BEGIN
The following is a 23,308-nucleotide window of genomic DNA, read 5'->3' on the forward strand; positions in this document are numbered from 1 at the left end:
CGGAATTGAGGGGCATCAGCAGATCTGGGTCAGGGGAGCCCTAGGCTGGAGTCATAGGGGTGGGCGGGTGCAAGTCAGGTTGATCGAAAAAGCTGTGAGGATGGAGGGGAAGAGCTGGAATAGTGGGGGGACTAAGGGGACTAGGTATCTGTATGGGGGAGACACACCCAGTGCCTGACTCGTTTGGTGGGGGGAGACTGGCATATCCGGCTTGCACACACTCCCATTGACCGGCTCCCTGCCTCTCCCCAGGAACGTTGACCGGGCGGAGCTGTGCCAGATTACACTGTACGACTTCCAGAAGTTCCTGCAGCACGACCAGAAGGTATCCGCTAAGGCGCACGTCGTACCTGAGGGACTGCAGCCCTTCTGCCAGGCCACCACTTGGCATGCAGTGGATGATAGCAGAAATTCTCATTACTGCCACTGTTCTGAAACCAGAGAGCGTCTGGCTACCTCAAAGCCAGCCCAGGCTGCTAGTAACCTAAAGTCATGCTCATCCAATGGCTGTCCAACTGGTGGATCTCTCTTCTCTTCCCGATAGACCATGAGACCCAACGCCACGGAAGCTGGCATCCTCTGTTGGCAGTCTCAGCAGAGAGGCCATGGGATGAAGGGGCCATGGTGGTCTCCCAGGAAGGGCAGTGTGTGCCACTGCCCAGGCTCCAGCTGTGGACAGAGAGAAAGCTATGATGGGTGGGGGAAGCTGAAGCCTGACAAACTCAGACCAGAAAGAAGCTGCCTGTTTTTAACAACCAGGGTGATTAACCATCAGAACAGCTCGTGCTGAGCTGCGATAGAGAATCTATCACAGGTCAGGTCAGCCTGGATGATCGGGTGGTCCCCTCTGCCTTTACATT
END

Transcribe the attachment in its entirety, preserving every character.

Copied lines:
The following is a 23,308-nucleotide window of genomic DNA, read 5'->3' on the forward strand; positions in this document are numbered from 1 at the left end:
CGGAATTGAGGGGCATCAGCAGATCTGGGTCAGGGGAGCCCTAGGCTGGAGTCATAGGGGTGGGCGGGTGCAAGTCAGGTTGATCGAAAAAGCTGTGAGGATGGAGGGGAAGAGCTGGAATAGTGGGGGGACTAAGGGGACTAGGTATCTGTATGGGGGAGACACACCCAGTGCCTGACTCGTTTGGTGGGGGGAGACTGGCATATCCGGCTTGCACACACTCCCATTGACCGGCTCCCTGCCTCTCCCCAGGAACGTTGACCGGGCGGAGCTGTGCCAGATTACACTGTACGACTTCCAGAAGTTCCTGCAGCACGACCAGAAGGTATCCGCTAAGGCGCACGTCGTACCTGAGGGACTGCAGCCCTTCTGCCAGGCCACCACTTGGCATGCAGTGGATGATAGCAGAAATTCTCATTACTGCCACTGTTCTGAAACCAGAGAGCGTCTGGCTACCTCAAAGCCAGCCCAGGCTGCTAGTAACCTAAAGTCATGCTCATCCAATGGCTGTCCAACTGGTGGATCTCTCTTCTCTTCCCGATAGACCATGAGACCCAACGCCACGGAAGCTGGCATCCTCTGTTGGCAGTCTCAGCAGAGAGGCCATGGGATGAAGGGGCCATGGTGGTCTCCCAGGAAGGGCAGTGTGTGCCACTGCCCAGGCTCCAGCTGTGGACAGAGAGAAAGCTATGATGGGTGGGGGAAGCTGAAGCCTGACAAACTCAGACCAGAAAGAAGCTGCCTGTTTTTAACAACCAGGGTGATTAACCATCAGAACAGCTCGTGCTGAGCTGCGATAGAGAATCTATCACAGGTCAGGTCAGCCTGGATGATCGGGTGGTCCCCTCTGCCTTTACATT